Lesson 49: Exodus 20, Part 1
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“Lesson 49: Exodus 20, Part 1,” Old Testament Seminary Teacher Manual (2014)

“Lesson 49,” Old Testament Seminary Teacher Manual

Lesson 49

Exodus 20, Part 1


While the children of Israel were camped at Mount Sinai, God gave them the Ten Commandments. This lesson introduces the Ten Commandments and discusses the first five commandments in detail.

Note: This lesson provides an opportunity for three students to teach the class. To be sure these students have time to prepare, provide each student with a copy of the section he or she is to teach a day or two in advance. You could also choose to teach these sections yourself.

Suggestions for Teaching

Exodus 20:1–17

God gives the children of Israel the Ten Commandments

Explain that while the Israelites were gathered at the base of Mount Sinai, they heard the voice of God give the Ten Commandments to them from a cloud at the top of the mountain (see Deuteronomy 4:10–13; Exodus 19:9, 16–17; 20:18–19). Invite students to refer to the handout titled “Moses’s and Israel’s Experiences with Jehovah at Mount Sinai” (see lesson 48). (A completed version of the handout is located in the appendix of this manual.) Invite students to write the following on line 5 on the handout: God speaks the Ten Commandments to the Israelites.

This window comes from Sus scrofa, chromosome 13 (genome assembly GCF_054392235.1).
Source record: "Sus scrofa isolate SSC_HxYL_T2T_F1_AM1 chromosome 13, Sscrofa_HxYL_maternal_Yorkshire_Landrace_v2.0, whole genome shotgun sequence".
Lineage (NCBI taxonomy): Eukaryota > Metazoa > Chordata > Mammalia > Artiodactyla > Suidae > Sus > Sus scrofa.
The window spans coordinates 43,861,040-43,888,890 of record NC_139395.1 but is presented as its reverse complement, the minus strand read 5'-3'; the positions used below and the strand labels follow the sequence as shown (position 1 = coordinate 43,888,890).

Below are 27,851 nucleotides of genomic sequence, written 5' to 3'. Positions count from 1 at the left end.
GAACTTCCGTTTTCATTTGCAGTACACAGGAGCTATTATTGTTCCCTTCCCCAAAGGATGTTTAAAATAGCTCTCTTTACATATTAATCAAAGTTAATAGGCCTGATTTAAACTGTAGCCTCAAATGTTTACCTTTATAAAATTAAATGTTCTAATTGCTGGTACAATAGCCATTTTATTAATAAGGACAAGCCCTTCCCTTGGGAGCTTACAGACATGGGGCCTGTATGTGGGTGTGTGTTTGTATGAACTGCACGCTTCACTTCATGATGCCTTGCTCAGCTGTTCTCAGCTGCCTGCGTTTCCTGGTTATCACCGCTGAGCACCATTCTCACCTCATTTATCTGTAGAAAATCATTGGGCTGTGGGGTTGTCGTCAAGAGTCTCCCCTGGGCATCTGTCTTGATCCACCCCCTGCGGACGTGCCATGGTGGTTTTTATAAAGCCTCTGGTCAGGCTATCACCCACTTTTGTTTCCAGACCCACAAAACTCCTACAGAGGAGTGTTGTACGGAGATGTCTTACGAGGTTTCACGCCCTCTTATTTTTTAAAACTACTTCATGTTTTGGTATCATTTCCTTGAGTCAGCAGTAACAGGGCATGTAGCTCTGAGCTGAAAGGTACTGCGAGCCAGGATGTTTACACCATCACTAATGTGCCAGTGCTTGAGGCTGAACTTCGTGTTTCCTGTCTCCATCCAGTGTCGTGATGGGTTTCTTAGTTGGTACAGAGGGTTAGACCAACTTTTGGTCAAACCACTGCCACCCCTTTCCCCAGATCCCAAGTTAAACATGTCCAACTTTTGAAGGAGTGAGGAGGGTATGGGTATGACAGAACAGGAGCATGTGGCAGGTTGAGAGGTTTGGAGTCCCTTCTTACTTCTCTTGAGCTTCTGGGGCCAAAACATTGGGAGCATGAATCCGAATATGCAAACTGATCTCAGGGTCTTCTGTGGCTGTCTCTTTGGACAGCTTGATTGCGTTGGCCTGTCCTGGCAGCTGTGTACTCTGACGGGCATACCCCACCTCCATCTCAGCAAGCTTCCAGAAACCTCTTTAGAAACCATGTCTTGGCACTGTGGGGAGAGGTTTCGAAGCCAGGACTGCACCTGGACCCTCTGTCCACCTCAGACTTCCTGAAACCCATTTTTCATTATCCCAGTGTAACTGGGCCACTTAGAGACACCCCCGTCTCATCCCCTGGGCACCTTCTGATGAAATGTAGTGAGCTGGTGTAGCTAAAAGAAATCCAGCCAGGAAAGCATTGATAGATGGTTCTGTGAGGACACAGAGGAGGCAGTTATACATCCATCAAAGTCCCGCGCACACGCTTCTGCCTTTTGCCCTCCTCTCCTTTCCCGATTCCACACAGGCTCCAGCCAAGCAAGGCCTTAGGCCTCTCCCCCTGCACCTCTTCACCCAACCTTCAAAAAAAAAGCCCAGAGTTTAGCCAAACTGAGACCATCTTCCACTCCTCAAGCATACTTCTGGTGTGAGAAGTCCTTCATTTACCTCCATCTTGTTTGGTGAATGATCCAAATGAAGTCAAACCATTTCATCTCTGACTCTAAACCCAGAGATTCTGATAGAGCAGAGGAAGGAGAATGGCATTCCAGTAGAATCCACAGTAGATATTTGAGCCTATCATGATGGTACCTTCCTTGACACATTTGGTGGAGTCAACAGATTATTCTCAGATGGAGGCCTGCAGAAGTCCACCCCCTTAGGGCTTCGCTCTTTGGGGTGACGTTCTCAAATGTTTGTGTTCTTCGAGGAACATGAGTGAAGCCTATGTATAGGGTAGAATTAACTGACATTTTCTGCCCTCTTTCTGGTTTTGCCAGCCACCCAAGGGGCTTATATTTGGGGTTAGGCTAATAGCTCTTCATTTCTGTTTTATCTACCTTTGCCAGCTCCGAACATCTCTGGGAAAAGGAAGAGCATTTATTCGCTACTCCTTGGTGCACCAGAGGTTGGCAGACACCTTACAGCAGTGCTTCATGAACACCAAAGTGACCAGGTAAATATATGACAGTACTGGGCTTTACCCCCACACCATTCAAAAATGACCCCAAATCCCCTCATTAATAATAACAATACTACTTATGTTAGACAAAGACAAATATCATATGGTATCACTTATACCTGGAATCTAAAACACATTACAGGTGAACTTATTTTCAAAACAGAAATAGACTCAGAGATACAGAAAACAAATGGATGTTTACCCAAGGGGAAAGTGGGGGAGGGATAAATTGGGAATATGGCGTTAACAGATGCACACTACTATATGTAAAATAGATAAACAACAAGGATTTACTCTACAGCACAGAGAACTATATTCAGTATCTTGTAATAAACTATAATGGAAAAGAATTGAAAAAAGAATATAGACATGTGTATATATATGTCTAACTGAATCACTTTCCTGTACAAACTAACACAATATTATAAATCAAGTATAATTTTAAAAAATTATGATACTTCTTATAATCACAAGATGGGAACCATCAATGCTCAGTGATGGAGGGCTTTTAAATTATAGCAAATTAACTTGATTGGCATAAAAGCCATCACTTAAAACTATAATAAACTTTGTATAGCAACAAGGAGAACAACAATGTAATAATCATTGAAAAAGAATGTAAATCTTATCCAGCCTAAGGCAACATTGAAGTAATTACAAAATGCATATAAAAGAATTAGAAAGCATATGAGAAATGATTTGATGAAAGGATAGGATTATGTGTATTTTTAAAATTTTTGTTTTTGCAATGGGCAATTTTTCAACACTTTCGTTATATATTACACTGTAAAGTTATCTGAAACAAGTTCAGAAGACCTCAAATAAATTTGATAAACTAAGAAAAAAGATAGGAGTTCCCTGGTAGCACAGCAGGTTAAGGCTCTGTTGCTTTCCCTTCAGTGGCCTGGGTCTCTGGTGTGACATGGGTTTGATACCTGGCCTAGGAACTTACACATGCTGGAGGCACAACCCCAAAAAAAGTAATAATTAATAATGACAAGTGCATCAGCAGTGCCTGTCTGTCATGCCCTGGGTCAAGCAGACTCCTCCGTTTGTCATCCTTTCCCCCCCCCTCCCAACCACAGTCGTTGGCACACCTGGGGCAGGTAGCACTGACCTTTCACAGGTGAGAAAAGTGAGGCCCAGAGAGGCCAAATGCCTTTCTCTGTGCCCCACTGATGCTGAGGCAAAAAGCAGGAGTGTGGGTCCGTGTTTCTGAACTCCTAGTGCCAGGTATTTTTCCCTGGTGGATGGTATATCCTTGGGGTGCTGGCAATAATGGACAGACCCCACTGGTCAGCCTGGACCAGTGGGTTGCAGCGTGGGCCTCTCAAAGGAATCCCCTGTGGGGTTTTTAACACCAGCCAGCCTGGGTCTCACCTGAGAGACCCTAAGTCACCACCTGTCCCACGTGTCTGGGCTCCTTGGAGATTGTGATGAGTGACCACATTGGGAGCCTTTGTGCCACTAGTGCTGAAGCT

To help students become familiar with the Ten Commandments, divide students into teams. List on the board the numbers 1 through 10 in one column for each team. Provide each team with a marker or a piece of chalk. Invite one student from each team to come to the board and write one of the Ten Commandments in their team’s designated column and then pass the marker or chalk to another student on his or her team. This will continue for two minutes with each team member writing an additional commandment or correcting one that is on the board. You may want to suggest that students try to write the commandments in their correct order. Students are not allowed to use their scriptures for this activity.

After the activity, ask the class the following question:

Ask several students to take turns reading aloud from Exodus 20:1–17. Invite the class to follow along and look for each of the Ten Commandments. You may want to suggest that students mark and number each commandment in their scriptures. After the verses are read, invite students to evaluate their lists on the board. Invite them to note how many of the commandments they listed correctly and in the proper order.

Explain that keeping the Ten Commandments would prepare the Israelites to receive greater blessings.

  • How would you respond to someone who says that the Ten Commandments were only meant for people in the Bible and do not apply to us today?

Invite a student to read aloud the following statement by President Thomas S. Monson:

Monson, Thomas S.

“Although the world has changed, the laws of God remain constant. They have not changed; they will not change. The Ten Commandments are just that—commandments. They are not suggestions. They are every bit as requisite today as they were when God gave them to the children of Israel” (“Stand in Holy Places,” Ensign or Liahona, Nov. 2011, 83).

  • What stands out to you about President Monson’s statement?